Paul and Zola Chandler bought 32 acres for $1500 in 1933, then added another adjacent 20 acres for $2,000 in 1942. This was mortgaged and repaid over ten years at $162/yr, and similar for the second one. That seems such a small amount today, but my parents barely were able to come up with that money by picking apples. They lived in fear of losing everything as so many around were doing.
An insurance company in Portland was the seller. They had foreclosed the property some years before. It had been in prunes—however, when the previous owners lost the property they abandoned it as was so common back then. Without anyone to care for them all the trees died. The insurance company, unable to sell it with dead trees, hired large steam driven equipment to push out the trees into a pile and burn them. Then to rough level the torn up ground.
The insurance company owner hired a man by the name of Moss to sit on the property to prevent squatters. Moss stripped the property of anything of value, such as fences, and even dragged away the small shack. When the Chandlers arrived to take possession they found only a small root cellar remaining. I was six months old then, and we lived in that cellar until I was five.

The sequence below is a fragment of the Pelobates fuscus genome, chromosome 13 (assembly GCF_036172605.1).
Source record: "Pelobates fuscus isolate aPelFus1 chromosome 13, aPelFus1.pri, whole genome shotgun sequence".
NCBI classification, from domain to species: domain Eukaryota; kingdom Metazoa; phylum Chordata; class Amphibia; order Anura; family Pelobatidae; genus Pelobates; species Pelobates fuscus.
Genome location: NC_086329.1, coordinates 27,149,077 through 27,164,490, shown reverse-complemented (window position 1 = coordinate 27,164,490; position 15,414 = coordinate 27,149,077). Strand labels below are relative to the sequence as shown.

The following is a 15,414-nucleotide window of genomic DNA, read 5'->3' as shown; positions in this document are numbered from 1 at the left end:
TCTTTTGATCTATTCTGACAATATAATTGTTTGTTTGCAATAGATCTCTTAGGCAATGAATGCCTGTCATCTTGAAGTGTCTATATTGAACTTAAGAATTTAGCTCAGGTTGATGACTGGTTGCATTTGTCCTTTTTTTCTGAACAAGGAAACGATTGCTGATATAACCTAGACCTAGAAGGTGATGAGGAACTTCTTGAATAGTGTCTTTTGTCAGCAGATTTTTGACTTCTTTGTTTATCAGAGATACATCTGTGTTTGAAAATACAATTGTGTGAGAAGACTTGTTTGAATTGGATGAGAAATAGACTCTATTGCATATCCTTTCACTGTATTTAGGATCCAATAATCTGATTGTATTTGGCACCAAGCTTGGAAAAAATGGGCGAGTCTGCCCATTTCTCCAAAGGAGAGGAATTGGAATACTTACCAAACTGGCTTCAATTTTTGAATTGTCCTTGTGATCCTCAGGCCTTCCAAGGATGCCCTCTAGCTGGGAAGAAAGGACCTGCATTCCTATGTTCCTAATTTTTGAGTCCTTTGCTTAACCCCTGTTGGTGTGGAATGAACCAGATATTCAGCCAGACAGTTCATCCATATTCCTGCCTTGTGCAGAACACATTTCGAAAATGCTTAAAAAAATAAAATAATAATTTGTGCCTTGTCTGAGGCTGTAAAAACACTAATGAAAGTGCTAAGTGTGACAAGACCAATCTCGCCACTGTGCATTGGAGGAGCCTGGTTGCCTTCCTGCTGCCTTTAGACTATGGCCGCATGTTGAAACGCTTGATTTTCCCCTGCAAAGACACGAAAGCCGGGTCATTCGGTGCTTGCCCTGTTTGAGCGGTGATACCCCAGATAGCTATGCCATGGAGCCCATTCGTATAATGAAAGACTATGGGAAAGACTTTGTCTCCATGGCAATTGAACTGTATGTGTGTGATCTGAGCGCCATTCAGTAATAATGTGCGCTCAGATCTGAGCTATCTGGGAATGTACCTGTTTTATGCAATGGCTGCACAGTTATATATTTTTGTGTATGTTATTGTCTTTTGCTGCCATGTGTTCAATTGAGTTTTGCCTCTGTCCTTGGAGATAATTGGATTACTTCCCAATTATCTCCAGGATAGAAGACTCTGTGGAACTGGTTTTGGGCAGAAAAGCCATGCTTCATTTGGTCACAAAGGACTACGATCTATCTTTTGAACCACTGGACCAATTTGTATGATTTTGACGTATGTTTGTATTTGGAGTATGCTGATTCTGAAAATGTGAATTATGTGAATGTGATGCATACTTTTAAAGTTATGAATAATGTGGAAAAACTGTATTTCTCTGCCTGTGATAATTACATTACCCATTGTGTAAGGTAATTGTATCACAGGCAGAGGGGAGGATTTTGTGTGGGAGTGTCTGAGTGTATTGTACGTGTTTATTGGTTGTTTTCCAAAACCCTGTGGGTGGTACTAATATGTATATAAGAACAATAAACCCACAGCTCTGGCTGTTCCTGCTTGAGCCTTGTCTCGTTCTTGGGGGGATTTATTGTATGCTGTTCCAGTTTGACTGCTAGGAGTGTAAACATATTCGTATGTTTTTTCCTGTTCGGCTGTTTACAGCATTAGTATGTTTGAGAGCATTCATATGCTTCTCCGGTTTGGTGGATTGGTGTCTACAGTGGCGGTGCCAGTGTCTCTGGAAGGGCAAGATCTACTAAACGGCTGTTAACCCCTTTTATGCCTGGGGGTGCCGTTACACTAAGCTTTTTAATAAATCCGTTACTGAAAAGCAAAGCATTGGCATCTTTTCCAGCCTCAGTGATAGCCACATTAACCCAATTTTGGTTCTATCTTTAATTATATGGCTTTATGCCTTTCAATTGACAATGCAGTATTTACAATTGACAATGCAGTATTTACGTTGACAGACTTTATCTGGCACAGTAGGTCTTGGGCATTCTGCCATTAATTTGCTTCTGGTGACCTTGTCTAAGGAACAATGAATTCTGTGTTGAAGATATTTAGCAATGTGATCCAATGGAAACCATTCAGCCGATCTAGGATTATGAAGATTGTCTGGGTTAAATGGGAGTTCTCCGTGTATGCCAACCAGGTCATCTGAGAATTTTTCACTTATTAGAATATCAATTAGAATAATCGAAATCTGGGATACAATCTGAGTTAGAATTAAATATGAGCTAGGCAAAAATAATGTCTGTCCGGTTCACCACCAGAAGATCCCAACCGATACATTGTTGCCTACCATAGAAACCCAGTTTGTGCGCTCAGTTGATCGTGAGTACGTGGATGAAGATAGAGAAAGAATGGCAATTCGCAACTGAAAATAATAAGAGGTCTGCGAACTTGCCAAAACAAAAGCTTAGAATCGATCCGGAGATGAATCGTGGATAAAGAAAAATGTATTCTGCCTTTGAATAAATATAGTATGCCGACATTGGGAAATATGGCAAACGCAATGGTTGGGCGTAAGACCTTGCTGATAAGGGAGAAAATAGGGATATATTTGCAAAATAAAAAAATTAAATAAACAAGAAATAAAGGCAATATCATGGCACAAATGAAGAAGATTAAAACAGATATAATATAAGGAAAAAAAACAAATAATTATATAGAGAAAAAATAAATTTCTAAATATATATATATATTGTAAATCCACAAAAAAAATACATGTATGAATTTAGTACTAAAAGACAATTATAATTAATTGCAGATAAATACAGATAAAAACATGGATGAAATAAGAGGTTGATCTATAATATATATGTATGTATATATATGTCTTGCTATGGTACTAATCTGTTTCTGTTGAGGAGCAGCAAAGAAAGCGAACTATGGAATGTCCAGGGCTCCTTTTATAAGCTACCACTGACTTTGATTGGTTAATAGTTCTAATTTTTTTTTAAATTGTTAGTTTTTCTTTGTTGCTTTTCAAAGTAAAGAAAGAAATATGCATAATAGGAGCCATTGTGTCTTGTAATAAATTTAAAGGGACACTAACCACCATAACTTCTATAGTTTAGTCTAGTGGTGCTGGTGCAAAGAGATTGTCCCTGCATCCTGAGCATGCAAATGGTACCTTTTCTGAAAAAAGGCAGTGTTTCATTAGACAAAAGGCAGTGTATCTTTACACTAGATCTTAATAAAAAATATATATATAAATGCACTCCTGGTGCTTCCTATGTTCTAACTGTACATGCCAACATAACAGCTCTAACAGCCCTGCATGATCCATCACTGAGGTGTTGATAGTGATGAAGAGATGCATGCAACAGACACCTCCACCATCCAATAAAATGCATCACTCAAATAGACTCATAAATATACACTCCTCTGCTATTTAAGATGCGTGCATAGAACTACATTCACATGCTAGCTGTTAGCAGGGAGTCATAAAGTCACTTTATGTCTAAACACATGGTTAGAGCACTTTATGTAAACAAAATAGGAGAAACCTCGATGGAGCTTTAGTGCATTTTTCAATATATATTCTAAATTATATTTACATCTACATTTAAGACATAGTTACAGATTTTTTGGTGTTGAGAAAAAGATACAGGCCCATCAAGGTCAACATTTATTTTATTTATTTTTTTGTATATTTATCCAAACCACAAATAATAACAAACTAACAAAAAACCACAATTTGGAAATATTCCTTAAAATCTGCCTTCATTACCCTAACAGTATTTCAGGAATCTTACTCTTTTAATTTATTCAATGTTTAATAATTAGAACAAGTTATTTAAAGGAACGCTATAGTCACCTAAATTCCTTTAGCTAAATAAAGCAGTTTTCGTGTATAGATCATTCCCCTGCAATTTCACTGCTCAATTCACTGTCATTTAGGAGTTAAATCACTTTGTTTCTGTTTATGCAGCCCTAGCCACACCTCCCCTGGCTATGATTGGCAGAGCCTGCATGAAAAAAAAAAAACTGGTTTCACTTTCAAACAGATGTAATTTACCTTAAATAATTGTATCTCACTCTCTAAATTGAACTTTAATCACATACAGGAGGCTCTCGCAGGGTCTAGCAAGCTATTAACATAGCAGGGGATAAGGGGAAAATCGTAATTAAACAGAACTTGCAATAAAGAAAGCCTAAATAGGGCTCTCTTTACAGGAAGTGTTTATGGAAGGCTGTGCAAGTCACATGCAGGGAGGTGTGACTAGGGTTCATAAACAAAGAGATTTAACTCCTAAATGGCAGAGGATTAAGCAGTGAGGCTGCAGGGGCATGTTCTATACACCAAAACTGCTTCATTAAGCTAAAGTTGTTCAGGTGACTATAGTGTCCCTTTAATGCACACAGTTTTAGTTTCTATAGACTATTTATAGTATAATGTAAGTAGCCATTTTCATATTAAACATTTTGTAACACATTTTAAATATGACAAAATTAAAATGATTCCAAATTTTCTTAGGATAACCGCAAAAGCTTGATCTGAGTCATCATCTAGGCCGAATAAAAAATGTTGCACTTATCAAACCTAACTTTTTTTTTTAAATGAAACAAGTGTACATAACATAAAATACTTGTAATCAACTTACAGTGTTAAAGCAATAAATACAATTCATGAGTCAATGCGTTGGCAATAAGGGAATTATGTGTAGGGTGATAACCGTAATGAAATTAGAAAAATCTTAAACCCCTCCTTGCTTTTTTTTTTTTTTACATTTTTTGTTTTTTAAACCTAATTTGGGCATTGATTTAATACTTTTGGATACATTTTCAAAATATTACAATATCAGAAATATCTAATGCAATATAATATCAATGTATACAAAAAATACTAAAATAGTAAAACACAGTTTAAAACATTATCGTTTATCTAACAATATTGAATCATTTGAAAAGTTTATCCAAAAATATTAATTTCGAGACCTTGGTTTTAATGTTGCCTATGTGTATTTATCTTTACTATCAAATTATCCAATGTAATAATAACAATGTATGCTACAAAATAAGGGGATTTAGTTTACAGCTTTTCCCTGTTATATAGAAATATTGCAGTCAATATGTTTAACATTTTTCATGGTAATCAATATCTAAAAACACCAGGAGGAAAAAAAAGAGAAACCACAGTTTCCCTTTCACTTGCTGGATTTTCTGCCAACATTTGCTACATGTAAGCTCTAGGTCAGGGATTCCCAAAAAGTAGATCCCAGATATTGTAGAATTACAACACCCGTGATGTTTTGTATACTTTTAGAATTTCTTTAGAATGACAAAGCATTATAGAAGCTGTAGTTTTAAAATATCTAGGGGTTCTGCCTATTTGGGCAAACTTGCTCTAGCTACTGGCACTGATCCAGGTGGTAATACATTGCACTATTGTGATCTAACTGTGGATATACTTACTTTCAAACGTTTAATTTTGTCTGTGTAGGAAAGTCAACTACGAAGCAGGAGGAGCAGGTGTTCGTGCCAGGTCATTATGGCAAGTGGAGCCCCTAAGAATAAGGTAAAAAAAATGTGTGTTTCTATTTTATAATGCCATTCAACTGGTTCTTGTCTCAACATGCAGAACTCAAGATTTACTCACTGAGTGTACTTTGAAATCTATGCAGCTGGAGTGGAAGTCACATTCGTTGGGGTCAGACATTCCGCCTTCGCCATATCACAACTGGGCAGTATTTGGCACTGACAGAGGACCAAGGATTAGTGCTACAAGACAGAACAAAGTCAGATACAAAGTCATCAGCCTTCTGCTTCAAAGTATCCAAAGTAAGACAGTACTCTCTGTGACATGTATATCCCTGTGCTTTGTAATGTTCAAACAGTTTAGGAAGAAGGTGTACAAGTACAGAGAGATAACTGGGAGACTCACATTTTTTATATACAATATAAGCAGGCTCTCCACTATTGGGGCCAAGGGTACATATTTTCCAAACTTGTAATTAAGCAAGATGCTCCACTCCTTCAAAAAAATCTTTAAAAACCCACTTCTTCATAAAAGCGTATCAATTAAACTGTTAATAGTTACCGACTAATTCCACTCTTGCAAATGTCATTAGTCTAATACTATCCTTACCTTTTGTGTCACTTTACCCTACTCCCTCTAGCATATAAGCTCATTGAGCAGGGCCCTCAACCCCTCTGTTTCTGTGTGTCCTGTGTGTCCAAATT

Electricity was finally brought in 1938. It cost $2500 ($500/pole) to bring it down Butte from NW1st. Today it seems so strange for the electricity to cost more than the property. It was an extraordinary burden. Our neighbor, Platz, moved his house to NW1st from south of Noble Ditch rather than pay to have the power extended. We couldn’t do that because we didn’t own any land on the roads that had the power lines.
In 1938 Paul bought a 10’ x 14’ used surplus garage from the construction of the Owyhee Dam, and moved it onto the property. That would be home to us four kids until we built the pictured house and barn in 1944.
Irrigation was impossible until the rough level job was done much better. This was very difficult with just horses. When Paul bought the property it would take two years work before any crops were able to be planted because of the rough condition of the land. For those two years we herded our sheep along the road bar pits.
This land, like all local land, had swales and ridges making row irrigation very difficult. For some twenty years Paul leveled some every year until he had perfectly leveled that land. We filled in a drain ditch, moved laterals, and under-grounded some ditches until the first 32 acres became a single large perfectly leveled field—a dream come true. At first it was a mishmash of small fields being irrigated in many different directions.